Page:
A faltering global economy may have been at least partially responsible for Brexit and the election of Donald Trump, but it has had environmental benefits. According to an analysis by the Global Carbon Project, world carbon dioxide emissions from energy and industry have remained flat for the third year in a row.
According to Matt McGrath at the BBC, the economic slowdown in China has played a large part in keeping emissions steady:
“Thanks to the global recession, emissions started to slow down in 2010. However, they have now stalled for the past three years at around 36.4bn tonnes of CO2.
“China’s rapid economic expansion, which saw two new coal-fired power stations being built every week, drove the global rise in CO2 over the past 16 years. But there has been a sharp slowdown in coal use since 2012, driving Chinese CO2 emissions down 0.7% in 2015, according to this study, and a further 0.5% in 2016.”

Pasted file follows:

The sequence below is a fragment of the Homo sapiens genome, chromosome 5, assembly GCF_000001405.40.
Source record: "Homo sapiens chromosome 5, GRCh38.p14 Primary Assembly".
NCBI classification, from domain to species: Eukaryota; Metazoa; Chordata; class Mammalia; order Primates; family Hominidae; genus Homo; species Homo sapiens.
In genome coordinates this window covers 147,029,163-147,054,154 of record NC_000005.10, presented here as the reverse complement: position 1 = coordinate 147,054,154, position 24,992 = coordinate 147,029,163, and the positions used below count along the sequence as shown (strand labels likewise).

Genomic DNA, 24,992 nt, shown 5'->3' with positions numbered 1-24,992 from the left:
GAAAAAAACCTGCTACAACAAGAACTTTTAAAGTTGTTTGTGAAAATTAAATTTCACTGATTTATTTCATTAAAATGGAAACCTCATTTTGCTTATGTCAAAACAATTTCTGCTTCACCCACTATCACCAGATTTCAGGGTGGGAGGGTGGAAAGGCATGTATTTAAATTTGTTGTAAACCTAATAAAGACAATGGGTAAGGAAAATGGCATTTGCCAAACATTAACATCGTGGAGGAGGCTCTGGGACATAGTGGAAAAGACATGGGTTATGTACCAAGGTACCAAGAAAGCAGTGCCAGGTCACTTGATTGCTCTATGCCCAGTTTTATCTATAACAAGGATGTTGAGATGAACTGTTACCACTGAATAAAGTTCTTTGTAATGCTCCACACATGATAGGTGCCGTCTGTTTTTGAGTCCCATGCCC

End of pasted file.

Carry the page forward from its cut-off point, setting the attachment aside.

Sluggish US growth, coupled to an expansion of renewables, has also contributed:
“US emissions in 2016 continued a downward trend that began in 2007. They were down 2.5% in 2015 and a further 1.7% decline is projected for this year.”
The trouble is that relying on economic hardship (rather than investing in abundant clean energy) to drive down carbon emissions runs the risk of creating the kind of social and political upheavals that could make Brexit and the election of Trump look positively benign.